The variety of golf holes is greater now, with significant differences in both hole distances and direction. Par was lowered by one stroke to 70 to add longer fours on both the front (461 yard third) and back (450 yard eighteenth) nines. This playing quality was missing on the original course designed in a day when hickory shafted clubs were the norm! Shaping the golf course from tee to green became an important personal component of this project. My intent was to simplify the landforms (compliant with White’s modus operandi) while maximising and disguising drainage patterns. Shaping the course was a labour of love for me and allowed me to develop a consistent look to each hole while alternating shots and varying the playing quality of every shot.

Tees were enlarged and shaped to their original rectangular configuration while adding new back and forward tees to add spectrum. This improvement doubled the area of teeing ground on every hole. Bunkers (only 27 of them, plus two waste bunkers) were deepened and native sand was replaced to reduce the carbon footprint from off-site trucking.

Landing areas were raised and shaped to drain while turning a portion towards the green. This improvement provides a level stance at ‘Position A’ for long and accurate tee shots. Greens were extended back to their original shape and size (increased by 38 per cent on average up to 6,680 sq ft). Surface water was redirected off in at least three directions to improve turf quality and consistency. Each green now has at least one well protected flag location with the majority of putting surface designed for daily play. The shot values of each green have been fine tuned to adjust to the physical qualities of the new surface.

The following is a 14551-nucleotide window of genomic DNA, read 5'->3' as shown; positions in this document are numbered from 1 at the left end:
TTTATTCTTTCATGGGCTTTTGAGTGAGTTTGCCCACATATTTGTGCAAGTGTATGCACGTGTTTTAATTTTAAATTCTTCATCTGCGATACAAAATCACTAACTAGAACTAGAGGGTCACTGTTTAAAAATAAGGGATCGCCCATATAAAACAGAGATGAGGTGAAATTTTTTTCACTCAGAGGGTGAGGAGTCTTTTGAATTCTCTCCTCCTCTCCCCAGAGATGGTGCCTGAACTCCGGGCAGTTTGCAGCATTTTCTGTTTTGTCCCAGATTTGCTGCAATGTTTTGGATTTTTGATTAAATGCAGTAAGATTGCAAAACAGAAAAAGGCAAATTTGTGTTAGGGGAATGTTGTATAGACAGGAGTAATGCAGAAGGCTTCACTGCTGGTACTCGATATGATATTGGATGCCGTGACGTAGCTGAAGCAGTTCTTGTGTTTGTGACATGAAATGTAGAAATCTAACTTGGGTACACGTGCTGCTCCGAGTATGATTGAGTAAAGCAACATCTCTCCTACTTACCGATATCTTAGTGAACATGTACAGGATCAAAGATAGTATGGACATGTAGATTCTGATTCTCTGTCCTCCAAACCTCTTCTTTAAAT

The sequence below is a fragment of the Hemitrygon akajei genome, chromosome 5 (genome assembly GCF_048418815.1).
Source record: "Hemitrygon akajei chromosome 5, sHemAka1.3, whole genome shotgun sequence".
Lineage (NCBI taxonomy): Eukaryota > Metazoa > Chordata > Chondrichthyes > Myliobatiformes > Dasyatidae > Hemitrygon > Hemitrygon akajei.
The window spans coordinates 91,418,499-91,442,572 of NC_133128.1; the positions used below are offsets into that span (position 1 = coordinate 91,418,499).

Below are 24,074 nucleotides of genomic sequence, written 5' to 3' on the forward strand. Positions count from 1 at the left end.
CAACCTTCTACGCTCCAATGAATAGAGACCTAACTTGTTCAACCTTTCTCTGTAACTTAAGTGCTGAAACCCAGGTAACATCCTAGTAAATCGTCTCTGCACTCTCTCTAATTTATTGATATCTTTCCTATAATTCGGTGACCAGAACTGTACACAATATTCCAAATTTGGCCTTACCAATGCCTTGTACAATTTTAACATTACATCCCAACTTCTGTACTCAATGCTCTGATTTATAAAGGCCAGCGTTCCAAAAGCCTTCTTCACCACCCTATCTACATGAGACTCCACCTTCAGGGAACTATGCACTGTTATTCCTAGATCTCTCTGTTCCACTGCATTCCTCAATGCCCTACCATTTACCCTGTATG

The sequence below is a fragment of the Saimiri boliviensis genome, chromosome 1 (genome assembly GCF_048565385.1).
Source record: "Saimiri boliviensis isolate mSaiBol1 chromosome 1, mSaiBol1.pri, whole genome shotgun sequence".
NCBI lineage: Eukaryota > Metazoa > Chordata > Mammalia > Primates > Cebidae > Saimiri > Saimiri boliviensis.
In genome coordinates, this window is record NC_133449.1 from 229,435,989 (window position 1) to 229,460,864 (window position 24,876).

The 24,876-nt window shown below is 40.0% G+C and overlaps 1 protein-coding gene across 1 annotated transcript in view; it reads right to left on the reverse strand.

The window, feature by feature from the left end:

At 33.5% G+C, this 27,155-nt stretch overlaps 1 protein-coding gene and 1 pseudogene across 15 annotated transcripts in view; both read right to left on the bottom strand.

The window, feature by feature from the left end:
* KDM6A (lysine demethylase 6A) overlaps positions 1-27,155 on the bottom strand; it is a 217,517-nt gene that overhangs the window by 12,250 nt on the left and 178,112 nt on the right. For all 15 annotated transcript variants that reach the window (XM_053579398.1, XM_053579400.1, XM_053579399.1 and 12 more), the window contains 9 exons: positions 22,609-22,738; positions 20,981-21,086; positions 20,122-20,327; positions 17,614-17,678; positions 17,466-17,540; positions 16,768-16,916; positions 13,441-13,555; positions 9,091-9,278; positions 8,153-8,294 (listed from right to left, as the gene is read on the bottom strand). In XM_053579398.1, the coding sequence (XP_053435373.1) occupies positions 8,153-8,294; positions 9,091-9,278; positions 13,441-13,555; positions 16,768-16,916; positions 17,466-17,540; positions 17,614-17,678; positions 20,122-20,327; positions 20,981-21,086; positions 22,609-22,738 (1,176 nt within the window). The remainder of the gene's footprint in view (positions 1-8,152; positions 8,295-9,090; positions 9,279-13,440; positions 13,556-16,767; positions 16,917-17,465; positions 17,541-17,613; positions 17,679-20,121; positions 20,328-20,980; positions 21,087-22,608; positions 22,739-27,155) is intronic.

The amplification of the natural drainage patterns (lowering the lows and raising the highs) heightened my opportunity to shape a course to drain quickly and thoroughly resulting in consistent ball roll. Firm landing areas and approaches are a reliable playing quality of linksland courses. Pine Lakes once again has that Scottish quality that Robert White’s layout exemplified in his original 27 hole complex. The seaside nine and inland nine were sold to residential development in 1946 and White laid out another nine to make use of the perfect clubhouse setting on the high point in the centre.